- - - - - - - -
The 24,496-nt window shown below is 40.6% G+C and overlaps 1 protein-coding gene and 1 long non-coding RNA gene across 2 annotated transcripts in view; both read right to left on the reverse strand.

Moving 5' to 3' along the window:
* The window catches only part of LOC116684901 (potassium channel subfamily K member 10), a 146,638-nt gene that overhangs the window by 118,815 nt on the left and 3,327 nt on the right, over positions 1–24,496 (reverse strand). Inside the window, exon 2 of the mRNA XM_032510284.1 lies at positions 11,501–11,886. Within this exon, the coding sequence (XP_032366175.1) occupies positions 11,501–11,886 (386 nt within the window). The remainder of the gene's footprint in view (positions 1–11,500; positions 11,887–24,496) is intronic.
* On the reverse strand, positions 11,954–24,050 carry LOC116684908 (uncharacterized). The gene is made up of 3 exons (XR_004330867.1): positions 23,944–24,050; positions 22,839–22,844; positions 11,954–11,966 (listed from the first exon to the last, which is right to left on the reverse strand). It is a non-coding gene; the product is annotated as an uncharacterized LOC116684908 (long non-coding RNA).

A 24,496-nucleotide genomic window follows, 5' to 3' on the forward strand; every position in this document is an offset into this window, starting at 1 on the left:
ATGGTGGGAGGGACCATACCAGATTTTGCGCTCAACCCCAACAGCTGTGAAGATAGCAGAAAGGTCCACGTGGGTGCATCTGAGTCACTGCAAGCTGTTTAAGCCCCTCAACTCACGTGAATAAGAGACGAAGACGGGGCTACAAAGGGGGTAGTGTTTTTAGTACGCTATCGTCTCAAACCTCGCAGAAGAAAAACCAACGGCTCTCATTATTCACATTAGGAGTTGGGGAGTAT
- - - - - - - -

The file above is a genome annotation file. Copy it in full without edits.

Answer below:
The 24,496-nt window shown below is 40.6% G+C and overlaps 1 protein-coding gene and 1 long non-coding RNA gene across 2 annotated transcripts in view; both read right to left on the reverse strand.

Moving 5' to 3' along the window:
* The window catches only part of LOC116684901 (potassium channel subfamily K member 10), a 146,638-nt gene that overhangs the window by 118,815 nt on the left and 3,327 nt on the right, over positions 1–24,496 (reverse strand). Inside the window, exon 2 of the mRNA XM_032510284.1 lies at positions 11,501–11,886. Within this exon, the coding sequence (XP_032366175.1) occupies positions 11,501–11,886 (386 nt within the window). The remainder of the gene's footprint in view (positions 1–11,500; positions 11,887–24,496) is intronic.
* On the reverse strand, positions 11,954–24,050 carry LOC116684908 (uncharacterized). The gene is made up of 3 exons (XR_004330867.1): positions 23,944–24,050; positions 22,839–22,844; positions 11,954–11,966 (listed from the first exon to the last, which is right to left on the reverse strand). It is a non-coding gene; the product is annotated as an uncharacterized LOC116684908 (long non-coding RNA).

A 24,496-nucleotide genomic window follows, 5' to 3' on the forward strand; every position in this document is an offset into this window, starting at 1 on the left:
ATGGTGGGAGGGACCATACCAGATTTTGCGCTCAACCCCAACAGCTGTGAAGATAGCAGAAAGGTCCACGTGGGTGCATCTGAGTCACTGCAAGCTGTTTAAGCCCCTCAACTCACGTGAATAAGAGACGAAGACGGGGCTACAAAGGGGGTAGTGTTTTTAGTACGCTATCGTCTCAAACCTCGCAGAAGAAAAACCAACGGCTCTCATTATTCACATTAGGAGTTGGGGAGTAT